This entry is part 29 of 62 in the series Military-Industrial Complex

We’ve got more work to do in Saudi Arabia.

David Cameron has praised British arms companies that have done business with Saudi Arabia – hours after the European Parliament voted for an arms trade embargo with the Kingdom.

The Prime Minister made the comments during a question and answer session with BAE Systems employees in Preston.

Mr Cameron said he was proud of the “brilliant things” BAE had sold to the Middle Eastern country such as the Eurofighter Typhoon.

On Thursday morning, the European Parliament voted in favour of an EU-wide embargo.

A resolution calling for a ban on all weapons sales to the country was passed by 359 votes to 212. The non-binding motion called on member states to stop selling weapons to the country, which is currently conducting a widely-criticised military operation in neighbouring Yemen marked by high civilian casualties.

The Saudi government has bought £3 billion of UK aircraft, arms and other defence products in 2015.

“I can see the planes being built right behind me here. We’ve got more work to do in Saudi Arabia,” Mr Cameron told the assembled BAE employees.

“The Germans have done a lot of work as well. It is a collaborative project.

“We use the collective skills but also the collaborative muscles of all the governments to try and help make sure we can sell them around the world.”

He announced his planned defence of BAE’s international trade: “I’m going to be spending a lot of the next four months talking about this issue but I promise I will not be taking my eye off the ball, making sure the brilliant things you make here at BAE Systems are available and sold all over the world.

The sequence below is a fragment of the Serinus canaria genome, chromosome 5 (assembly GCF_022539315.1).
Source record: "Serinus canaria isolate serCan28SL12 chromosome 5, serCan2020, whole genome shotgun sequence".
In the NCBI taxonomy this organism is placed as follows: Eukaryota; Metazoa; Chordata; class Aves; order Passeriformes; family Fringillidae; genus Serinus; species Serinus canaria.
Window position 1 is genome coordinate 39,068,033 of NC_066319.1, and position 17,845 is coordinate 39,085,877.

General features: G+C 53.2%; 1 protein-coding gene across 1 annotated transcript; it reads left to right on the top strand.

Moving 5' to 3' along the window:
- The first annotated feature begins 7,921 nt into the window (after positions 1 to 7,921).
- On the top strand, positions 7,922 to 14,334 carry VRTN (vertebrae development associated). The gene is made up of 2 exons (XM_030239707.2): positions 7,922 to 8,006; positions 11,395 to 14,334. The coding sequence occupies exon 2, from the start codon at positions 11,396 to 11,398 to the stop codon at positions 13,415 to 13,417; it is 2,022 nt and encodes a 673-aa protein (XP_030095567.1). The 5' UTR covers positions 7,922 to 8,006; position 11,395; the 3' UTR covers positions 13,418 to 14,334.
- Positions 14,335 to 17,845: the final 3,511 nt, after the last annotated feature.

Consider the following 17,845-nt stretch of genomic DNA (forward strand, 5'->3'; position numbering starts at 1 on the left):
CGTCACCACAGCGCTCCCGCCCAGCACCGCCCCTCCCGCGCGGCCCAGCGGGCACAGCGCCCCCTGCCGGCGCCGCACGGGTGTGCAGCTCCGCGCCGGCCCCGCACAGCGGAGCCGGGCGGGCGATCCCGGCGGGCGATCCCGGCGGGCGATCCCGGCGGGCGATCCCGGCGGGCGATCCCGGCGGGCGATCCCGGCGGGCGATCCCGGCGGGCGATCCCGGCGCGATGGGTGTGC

“We have some of the toughest rules on defence exports – and rightly so.

“But I think it is absolutely right to get behind companies like this … to safeguard jobs and and skills and investment by making sure we can sell these things around the world.”

On Wednesday, an Amnesty report said the UK is setting a “dangerous precedent” to the rest of the world by continuing to supply arms to questionable regimes such as Saudi Arabia”.

The report criticised the Government’s continuing arms exports to Saudi Arabia in the face of claims that the country may be responsible for atrocities in Yemen.

A government spokesperson told the Independent:”This is an issue we take very seriously and we regularly raise human rights concerns with the Saudi government at the highest level.

“The Prime Minister has been clear that we have one of the most robust arms export control regimes in the world.

“All UK export licenses are assessed on a case by case basis and we’re satisfied that our licences for Saudi Arabia are fully in line with our international and legal obligations.”

Oliver Sprague from Amnesty International told the Guardian: “The ‘brilliant things’ that David Cameron says BAE sells include massive amounts of weaponry for the Saudi Arabia military, despite Saudi Arabia’s dreadful record in Yemen.

“Thousands of Yemeni civilians have been killed and injured in devastating and indiscriminate Saudi coalition air strikes, and there’s strong evidence that further weapons sales to Saudi Arabia are not just ill-advised but actually illegal.”

Shadow Foreign Secretary Hilary Benn has called for a review of arms export licences as a result of the air strikes in Yemen, as they suggest international law has been broken.

By Matt Payton

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